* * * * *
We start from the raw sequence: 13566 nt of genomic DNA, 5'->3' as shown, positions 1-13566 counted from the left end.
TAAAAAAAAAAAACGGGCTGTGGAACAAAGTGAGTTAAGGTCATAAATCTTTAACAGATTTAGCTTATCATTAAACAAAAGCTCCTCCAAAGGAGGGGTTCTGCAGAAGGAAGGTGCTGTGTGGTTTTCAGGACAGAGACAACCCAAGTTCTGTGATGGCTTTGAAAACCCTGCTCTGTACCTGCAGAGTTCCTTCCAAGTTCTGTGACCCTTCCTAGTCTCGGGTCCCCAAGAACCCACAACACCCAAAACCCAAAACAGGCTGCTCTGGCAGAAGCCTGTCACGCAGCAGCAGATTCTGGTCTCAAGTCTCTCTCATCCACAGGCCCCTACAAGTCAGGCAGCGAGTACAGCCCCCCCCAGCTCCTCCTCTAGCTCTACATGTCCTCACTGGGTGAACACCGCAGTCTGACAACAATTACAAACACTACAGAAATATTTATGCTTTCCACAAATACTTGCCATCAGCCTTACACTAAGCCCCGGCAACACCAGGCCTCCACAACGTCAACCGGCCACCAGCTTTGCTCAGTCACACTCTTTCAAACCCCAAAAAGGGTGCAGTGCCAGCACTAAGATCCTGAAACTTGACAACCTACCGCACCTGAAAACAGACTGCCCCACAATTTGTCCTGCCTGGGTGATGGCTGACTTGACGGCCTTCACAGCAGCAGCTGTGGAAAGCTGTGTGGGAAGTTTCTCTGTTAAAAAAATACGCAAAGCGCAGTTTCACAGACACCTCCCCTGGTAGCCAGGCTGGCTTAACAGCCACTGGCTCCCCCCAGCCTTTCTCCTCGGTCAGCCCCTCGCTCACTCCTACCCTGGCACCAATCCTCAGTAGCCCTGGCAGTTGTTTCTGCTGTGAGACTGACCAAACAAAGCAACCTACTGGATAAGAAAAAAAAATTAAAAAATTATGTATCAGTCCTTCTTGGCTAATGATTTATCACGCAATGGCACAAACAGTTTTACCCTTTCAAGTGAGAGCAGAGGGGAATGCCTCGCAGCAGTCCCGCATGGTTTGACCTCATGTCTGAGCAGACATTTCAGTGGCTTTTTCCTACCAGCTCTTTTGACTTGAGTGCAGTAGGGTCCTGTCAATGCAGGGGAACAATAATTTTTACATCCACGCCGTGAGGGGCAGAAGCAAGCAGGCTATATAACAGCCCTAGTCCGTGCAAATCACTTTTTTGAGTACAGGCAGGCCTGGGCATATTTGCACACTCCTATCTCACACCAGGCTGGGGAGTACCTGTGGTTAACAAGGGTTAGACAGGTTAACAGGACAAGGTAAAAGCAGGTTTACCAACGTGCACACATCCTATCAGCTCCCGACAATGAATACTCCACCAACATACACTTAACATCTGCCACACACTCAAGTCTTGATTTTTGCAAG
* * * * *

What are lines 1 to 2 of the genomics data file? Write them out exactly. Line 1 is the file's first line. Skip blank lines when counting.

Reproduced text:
We start from the raw sequence: 13566 nt of genomic DNA, 5'->3' as shown, positions 1-13566 counted from the left end.
TAAAAAAAAAAAACGGGCTGTGGAACAAAGTGAGTTAAGGTCATAAATCTTTAACAGATTTAGCTTATCATTAAACAAAAGCTCCTCCAAAGGAGGGGTTCTGCAGAAGGAAGGTGCTGTGTGGTTTTCAGGACAGAGACAACCCAAGTTCTGTGATGGCTTTGAAAACCCTGCTCTGTACCTGCAGAGTTCCTTCCAAGTTCTGTGACCCTTCCTAGTCTCGGGTCCCCAAGAACCCACAACACCCAAAACCCAAAACAGGCTGCTCTGGCAGAAGCCTGTCACGCAGCAGCAGATTCTGGTCTCAAGTCTCTCTCATCCACAGGCCCCTACAAGTCAGGCAGCGAGTACAGCCCCCCCCAGCTCCTCCTCTAGCTCTACATGTCCTCACTGGGTGAACACCGCAGTCTGACAACAATTACAAACACTACAGAAATATTTATGCTTTCCACAAATACTTGCCATCAGCCTTACACTAAGCCCCGGCAACACCAGGCCTCCACAACGTCAACCGGCCACCAGCTTTGCTCAGTCACACTCTTTCAAACCCCAAAAAGGGTGCAGTGCCAGCACTAAGATCCTGAAACTTGACAACCTACCGCACCTGAAAACAGACTGCCCCACAATTTGTCCTGCCTGGGTGATGGCTGACTTGACGGCCTTCACAGCAGCAGCTGTGGAAAGCTGTGTGGGAAGTTTCTCTGTTAAAAAAATACGCAAAGCGCAGTTTCACAGACACCTCCCCTGGTAGCCAGGCTGGCTTAACAGCCACTGGCTCCCCCCAGCCTTTCTCCTCGGTCAGCCCCTCGCTCACTCCTACCCTGGCACCAATCCTCAGTAGCCCTGGCAGTTGTTTCTGCTGTGAGACTGACCAAACAAAGCAACCTACTGGATAAGAAAAAAAAATTAAAAAATTATGTATCAGTCCTTCTTGGCTAATGATTTATCACGCAATGGCACAAACAGTTTTACCCTTTCAAGTGAGAGCAGAGGGGAATGCCTCGCAGCAGTCCCGCATGGTTTGACCTCATGTCTGAGCAGACATTTCAGTGGCTTTTTCCTACCAGCTCTTTTGACTTGAGTGCAGTAGGGTCCTGTCAATGCAGGGGAACAATAATTTTTACATCCACGCCGTGAGGGGCAGAAGCAAGCAGGCTATATAACAGCCCTAGTCCGTGCAAATCACTTTTTTGAGTACAGGCAGGCCTGGGCATATTTGCACACTCCTATCTCACACCAGGCTGGGGAGTACCTGTGGTTAACAAGGGTTAGACAGGTTAACAGGACAAGGTAAAAGCAGGTTTACCAACGTGCACACATCCTATCAGCTCCCGACAATGAATACTCCACCAACATACACTTAACATCTGCCACACACTCAAGTCTTGATTTTTGCAAG